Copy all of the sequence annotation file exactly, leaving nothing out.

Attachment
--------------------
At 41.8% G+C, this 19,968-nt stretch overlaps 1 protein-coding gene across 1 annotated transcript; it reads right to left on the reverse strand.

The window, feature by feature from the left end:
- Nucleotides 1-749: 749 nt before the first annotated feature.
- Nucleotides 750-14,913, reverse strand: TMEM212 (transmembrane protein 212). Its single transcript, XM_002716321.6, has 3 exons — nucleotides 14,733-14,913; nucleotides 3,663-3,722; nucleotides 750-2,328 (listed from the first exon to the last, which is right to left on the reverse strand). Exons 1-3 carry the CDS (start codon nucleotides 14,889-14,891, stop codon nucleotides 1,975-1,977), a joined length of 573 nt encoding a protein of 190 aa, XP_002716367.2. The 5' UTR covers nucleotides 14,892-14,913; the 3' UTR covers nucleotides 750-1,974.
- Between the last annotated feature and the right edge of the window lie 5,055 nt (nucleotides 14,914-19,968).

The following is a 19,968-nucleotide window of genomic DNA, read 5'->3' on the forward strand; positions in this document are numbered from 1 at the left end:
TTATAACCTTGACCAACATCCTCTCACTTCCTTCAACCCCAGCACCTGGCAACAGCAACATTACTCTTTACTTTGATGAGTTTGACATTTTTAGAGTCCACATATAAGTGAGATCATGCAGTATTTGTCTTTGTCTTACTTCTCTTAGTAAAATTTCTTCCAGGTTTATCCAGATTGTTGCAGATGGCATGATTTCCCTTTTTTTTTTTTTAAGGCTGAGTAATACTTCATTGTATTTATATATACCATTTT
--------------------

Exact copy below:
At 41.8% G+C, this 19,968-nt stretch overlaps 1 protein-coding gene across 1 annotated transcript; it reads right to left on the reverse strand.

The window, feature by feature from the left end:
- Nucleotides 1-749: 749 nt before the first annotated feature.
- Nucleotides 750-14,913, reverse strand: TMEM212 (transmembrane protein 212). Its single transcript, XM_002716321.6, has 3 exons — nucleotides 14,733-14,913; nucleotides 3,663-3,722; nucleotides 750-2,328 (listed from the first exon to the last, which is right to left on the reverse strand). Exons 1-3 carry the CDS (start codon nucleotides 14,889-14,891, stop codon nucleotides 1,975-1,977), a joined length of 573 nt encoding a protein of 190 aa, XP_002716367.2. The 5' UTR covers nucleotides 14,892-14,913; the 3' UTR covers nucleotides 750-1,974.
- Between the last annotated feature and the right edge of the window lie 5,055 nt (nucleotides 14,914-19,968).

The following is a 19,968-nucleotide window of genomic DNA, read 5'->3' on the forward strand; positions in this document are numbered from 1 at the left end:
TTATAACCTTGACCAACATCCTCTCACTTCCTTCAACCCCAGCACCTGGCAACAGCAACATTACTCTTTACTTTGATGAGTTTGACATTTTTAGAGTCCACATATAAGTGAGATCATGCAGTATTTGTCTTTGTCTTACTTCTCTTAGTAAAATTTCTTCCAGGTTTATCCAGATTGTTGCAGATGGCATGATTTCCCTTTTTTTTTTTTTAAGGCTGAGTAATACTTCATTGTATTTATATATACCATTTT